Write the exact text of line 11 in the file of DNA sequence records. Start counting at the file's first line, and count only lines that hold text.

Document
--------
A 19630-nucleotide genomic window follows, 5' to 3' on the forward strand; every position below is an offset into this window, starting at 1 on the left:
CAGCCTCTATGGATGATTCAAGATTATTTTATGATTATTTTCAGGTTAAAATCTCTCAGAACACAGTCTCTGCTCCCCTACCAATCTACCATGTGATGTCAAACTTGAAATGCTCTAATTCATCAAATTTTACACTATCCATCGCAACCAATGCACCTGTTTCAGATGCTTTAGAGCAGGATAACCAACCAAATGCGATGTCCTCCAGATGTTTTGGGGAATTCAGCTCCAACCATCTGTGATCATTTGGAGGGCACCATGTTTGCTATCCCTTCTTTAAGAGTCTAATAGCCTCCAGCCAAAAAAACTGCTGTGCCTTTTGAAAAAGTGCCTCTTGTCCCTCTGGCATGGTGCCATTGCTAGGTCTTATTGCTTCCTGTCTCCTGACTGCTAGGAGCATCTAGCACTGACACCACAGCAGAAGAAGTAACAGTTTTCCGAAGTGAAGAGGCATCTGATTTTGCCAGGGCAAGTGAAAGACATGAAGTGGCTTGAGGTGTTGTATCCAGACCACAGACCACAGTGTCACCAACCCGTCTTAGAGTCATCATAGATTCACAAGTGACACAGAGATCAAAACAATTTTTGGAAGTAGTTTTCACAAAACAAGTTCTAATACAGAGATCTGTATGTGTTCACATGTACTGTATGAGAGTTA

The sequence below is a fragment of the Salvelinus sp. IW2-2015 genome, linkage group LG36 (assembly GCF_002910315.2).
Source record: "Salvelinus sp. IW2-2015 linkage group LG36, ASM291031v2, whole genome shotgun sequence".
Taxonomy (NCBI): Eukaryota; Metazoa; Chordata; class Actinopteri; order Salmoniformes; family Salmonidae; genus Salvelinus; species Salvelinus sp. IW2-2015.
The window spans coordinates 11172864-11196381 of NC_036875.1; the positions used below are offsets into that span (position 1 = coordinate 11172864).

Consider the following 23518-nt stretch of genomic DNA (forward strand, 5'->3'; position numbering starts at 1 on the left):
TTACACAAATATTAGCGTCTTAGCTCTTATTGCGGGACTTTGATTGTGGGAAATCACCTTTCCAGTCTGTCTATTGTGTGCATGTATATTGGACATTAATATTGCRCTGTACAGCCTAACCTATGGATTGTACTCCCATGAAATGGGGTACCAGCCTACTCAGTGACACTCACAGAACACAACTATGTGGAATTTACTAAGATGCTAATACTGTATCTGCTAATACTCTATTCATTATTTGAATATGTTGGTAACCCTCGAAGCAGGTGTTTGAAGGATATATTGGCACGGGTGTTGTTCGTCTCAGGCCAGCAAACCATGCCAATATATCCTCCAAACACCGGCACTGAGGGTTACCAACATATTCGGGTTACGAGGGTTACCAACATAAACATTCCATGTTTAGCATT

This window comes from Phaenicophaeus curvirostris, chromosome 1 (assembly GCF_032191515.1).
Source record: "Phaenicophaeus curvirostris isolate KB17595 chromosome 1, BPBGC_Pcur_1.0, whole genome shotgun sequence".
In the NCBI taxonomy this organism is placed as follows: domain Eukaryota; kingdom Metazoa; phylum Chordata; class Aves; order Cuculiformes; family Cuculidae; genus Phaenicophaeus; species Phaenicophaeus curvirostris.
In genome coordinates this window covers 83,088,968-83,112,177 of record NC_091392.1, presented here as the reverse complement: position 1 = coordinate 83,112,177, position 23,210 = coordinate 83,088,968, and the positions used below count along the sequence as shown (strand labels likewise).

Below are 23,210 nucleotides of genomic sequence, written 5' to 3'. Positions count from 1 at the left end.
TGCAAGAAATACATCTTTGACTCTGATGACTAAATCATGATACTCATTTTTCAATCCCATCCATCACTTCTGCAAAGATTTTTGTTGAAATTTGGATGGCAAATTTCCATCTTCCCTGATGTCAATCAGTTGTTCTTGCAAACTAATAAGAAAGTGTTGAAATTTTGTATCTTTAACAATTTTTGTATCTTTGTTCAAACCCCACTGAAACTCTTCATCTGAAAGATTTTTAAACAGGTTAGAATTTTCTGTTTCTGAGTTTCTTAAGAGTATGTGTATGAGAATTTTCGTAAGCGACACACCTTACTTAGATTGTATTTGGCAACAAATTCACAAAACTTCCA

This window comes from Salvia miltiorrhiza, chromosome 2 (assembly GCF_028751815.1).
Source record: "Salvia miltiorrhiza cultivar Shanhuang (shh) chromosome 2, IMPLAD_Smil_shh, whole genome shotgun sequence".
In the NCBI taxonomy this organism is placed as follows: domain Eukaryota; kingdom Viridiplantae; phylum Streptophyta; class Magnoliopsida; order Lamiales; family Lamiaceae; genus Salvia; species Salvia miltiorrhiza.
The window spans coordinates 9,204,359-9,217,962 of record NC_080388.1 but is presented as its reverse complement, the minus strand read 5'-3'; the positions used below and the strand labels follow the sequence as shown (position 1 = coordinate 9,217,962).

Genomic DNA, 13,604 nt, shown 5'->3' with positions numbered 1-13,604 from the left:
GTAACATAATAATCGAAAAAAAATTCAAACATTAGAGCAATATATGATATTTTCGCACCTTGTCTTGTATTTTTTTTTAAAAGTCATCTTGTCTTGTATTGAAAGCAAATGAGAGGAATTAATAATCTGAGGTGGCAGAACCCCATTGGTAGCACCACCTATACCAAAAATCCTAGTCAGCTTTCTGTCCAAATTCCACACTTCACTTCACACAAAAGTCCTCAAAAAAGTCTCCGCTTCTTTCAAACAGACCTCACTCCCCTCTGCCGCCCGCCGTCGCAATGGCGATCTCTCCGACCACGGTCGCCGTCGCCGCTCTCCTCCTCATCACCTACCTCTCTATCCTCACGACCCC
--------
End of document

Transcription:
In the NCBI taxonomy this organism is placed as follows: domain Eukaryota; kingdom Metazoa; phylum Chordata; class Aves; order Cuculiformes; family Cuculidae; genus Phaenicophaeus; species Phaenicophaeus curvirostris.